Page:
- later moved to head the Cyberjaya Medical College

Photo source: http://bcme.tripod.com/sept98/isibcme1.htm

Friday, 9 November 2012

Business card

I made this business card with a software which I downloaded from Giveaway of the Day.




Universiti Malaya

I first heard of the word 'varsity' from my aunt, Mak Bedah @ Zabedah. I was probably in primary school. She was one of my 2 aunts who could speak English. She told me about the schools and universities during her time. She said girls didn't go to school during her time. She was one of the few Malay girls who went to school, breaking the Malay taboo of not letting girls go to school. She was my mentor when I was young till I started working and could think for myself. I also borrowed 4 sets of her clothes to go to work for the first time. It was from her that I learned the words Lembah Pantai and Masjid Varsity, Kolej, etc. I had thought she was a strange woman, talking about something I had not seen nor visited. She took me for a drive past the university mosque but I found it strange that a mosque was a university (I didn't see other buildings but just jungle). I was really confused. She was talking to my mother and Lembah Pantai was mentioned. I didn't see a beach at Lembah Pantai, just dry land! For a long time I didn't know what Universiti Malaya was about. I didn't know what a university was.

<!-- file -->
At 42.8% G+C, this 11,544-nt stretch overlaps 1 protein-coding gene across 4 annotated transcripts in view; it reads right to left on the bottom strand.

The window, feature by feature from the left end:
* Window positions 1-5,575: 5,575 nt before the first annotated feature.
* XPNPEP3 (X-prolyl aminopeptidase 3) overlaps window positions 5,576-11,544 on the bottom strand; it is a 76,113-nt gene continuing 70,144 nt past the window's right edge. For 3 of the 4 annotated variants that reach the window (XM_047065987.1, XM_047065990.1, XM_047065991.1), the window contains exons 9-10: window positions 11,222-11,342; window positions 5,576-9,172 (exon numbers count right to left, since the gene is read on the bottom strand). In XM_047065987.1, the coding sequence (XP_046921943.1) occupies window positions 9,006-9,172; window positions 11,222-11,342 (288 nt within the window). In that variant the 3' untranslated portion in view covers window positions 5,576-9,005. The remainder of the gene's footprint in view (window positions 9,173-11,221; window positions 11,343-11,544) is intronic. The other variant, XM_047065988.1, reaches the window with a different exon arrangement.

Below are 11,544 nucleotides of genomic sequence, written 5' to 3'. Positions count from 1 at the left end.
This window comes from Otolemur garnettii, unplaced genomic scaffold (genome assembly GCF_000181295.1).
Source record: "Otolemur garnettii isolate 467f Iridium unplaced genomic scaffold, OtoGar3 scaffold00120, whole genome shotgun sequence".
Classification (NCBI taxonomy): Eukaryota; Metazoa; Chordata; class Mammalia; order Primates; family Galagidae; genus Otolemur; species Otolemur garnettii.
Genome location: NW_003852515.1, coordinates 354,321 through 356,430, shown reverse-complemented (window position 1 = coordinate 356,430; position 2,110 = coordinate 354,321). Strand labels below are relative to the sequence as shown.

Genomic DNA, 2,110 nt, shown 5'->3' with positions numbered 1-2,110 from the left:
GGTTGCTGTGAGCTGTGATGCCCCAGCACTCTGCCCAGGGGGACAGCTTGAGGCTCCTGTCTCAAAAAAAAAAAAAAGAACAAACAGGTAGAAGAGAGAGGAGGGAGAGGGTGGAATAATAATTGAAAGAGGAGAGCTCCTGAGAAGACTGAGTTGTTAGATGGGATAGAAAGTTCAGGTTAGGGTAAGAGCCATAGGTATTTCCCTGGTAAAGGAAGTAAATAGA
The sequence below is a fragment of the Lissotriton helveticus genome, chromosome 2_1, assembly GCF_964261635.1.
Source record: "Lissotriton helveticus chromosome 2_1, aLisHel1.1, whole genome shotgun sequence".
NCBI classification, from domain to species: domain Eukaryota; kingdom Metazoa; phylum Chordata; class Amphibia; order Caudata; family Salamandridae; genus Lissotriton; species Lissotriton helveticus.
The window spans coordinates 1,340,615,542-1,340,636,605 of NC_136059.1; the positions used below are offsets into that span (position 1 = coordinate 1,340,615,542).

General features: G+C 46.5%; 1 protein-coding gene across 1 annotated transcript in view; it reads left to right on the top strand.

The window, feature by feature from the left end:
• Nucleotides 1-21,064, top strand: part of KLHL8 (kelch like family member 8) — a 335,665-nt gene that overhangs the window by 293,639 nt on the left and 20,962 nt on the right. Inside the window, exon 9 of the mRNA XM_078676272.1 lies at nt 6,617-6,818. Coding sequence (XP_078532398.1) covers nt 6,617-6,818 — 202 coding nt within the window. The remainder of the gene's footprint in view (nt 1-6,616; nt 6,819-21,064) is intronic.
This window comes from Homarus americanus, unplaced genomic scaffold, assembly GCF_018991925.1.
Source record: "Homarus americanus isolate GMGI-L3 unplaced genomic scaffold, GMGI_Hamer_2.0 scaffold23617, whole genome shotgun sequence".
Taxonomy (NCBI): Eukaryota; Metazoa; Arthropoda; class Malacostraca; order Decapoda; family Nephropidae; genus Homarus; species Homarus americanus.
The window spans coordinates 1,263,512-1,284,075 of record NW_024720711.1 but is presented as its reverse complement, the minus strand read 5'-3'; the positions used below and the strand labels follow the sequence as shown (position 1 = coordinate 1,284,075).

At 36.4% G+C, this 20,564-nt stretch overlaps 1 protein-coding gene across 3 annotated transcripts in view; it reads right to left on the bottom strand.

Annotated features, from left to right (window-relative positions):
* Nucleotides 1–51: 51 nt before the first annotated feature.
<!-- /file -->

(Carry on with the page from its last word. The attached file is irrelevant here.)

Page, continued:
In 1974/75, I visited Universiti Malaya for the first time as a class excursion. We visited the library and bookshop and the Physiology Dept. I was happy at the library and bookshop but I felt intimidated at Physiology Dept - I didn't like the spirometer.

In 1982/83, I wrote to Univeriti Malaya to ask about the possibility of lecturing there. Universiti Malaya re-posted by letter back to my Vice Chancellor's office. The Vice Chancellor's office returned my letter. I was 23 and felt upset about the way Universiti Malaya handled my letter.

Computers invaded Malaysia in late 1990s and I went into computers for the sheer reason that computers didn't have to do with people and attitude. I didn't have to face people. So I stuck to computers, trying to adjust to a better life. Universiti Malaya always stuck in the back of my mind for what it did to me. I got busy with Teleheath. At the time too research grants were big and the amount was in the millions. I too got a RM3 million grant but I shared that with others and worked with just a small amount to buy 10 PCs. Telehealth was doomed from the beginning for many things but I was focused on laboratory computerisation, which was manageable and feasible in Malaysian hospital labs.